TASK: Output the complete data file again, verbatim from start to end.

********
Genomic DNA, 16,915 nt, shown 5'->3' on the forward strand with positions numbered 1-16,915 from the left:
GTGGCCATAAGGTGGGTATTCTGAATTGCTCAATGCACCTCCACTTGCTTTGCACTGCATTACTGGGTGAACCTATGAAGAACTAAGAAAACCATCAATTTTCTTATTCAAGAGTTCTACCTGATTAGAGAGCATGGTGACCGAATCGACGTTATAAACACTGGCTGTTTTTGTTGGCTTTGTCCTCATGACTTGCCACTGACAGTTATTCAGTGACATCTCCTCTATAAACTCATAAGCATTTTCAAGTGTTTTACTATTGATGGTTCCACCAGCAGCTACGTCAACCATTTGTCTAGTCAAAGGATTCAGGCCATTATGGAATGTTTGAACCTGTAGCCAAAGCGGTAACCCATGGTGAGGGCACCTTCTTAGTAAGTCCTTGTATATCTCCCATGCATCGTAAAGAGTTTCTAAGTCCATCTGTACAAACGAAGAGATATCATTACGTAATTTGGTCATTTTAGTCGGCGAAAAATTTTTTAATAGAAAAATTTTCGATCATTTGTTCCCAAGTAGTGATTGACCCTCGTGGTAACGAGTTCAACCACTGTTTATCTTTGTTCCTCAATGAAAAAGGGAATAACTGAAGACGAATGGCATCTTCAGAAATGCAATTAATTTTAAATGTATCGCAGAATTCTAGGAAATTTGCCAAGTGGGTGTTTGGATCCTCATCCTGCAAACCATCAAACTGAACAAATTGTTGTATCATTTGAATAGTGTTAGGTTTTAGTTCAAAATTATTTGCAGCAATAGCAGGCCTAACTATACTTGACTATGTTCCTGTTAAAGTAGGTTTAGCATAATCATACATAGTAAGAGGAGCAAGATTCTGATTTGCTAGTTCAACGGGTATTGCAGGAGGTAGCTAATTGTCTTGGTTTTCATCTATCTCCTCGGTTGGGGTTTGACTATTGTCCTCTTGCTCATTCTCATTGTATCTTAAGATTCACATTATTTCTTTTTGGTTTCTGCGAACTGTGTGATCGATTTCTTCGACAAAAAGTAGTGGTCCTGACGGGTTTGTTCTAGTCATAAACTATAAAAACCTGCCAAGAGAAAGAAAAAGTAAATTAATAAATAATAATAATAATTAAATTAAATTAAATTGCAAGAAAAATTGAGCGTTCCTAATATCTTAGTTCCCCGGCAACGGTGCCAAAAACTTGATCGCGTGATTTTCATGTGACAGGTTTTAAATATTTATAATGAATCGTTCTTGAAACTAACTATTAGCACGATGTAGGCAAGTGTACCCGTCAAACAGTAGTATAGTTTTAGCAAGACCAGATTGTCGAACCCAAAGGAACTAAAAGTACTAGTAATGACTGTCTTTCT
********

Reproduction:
Genomic DNA, 16,915 nt, shown 5'->3' on the forward strand with positions numbered 1-16,915 from the left:
GTGGCCATAAGGTGGGTATTCTGAATTGCTCAATGCACCTCCACTTGCTTTGCACTGCATTACTGGGTGAACCTATGAAGAACTAAGAAAACCATCAATTTTCTTATTCAAGAGTTCTACCTGATTAGAGAGCATGGTGACCGAATCGACGTTATAAACACTGGCTGTTTTTGTTGGCTTTGTCCTCATGACTTGCCACTGACAGTTATTCAGTGACATCTCCTCTATAAACTCATAAGCATTTTCAAGTGTTTTACTATTGATGGTTCCACCAGCAGCTACGTCAACCATTTGTCTAGTCAAAGGATTCAGGCCATTATGGAATGTTTGAACCTGTAGCCAAAGCGGTAACCCATGGTGAGGGCACCTTCTTAGTAAGTCCTTGTATATCTCCCATGCATCGTAAAGAGTTTCTAAGTCCATCTGTACAAACGAAGAGATATCATTACGTAATTTGGTCATTTTAGTCGGCGAAAAATTTTTTAATAGAAAAATTTTCGATCATTTGTTCCCAAGTAGTGATTGACCCTCGTGGTAACGAGTTCAACCACTGTTTATCTTTGTTCCTCAATGAAAAAGGGAATAACTGAAGACGAATGGCATCTTCAGAAATGCAATTAATTTTAAATGTATCGCAGAATTCTAGGAAATTTGCCAAGTGGGTGTTTGGATCCTCATCCTGCAAACCATCAAACTGAACAAATTGTTGTATCATTTGAATAGTGTTAGGTTTTAGTTCAAAATTATTTGCAGCAATAGCAGGCCTAACTATACTTGACTATGTTCCTGTTAAAGTAGGTTTAGCATAATCATACATAGTAAGAGGAGCAAGATTCTGATTTGCTAGTTCAACGGGTATTGCAGGAGGTAGCTAATTGTCTTGGTTTTCATCTATCTCCTCGGTTGGGGTTTGACTATTGTCCTCTTGCTCATTCTCATTGTATCTTAAGATTCACATTATTTCTTTTTGGTTTCTGCGAACTGTGTGATCGATTTCTTCGACAAAAAGTAGTGGTCCTGACGGGTTTGTTCTAGTCATAAACTATAAAAACCTGCCAAGAGAAAGAAAAAGTAAATTAATAAATAATAATAATAATTAAATTAAATTAAATTGCAAGAAAAATTGAGCGTTCCTAATATCTTAGTTCCCCGGCAACGGTGCCAAAAACTTGATCGCGTGATTTTCATGTGACAGGTTTTAAATATTTATAATGAATCGTTCTTGAAACTAACTATTAGCACGATGTAGGCAAGTGTACCCGTCAAACAGTAGTATAGTTTTAGCAAGACCAGATTGTCGAACCCAAAGGAACTAAAAGTACTAGTAATGACTGTCTTTCT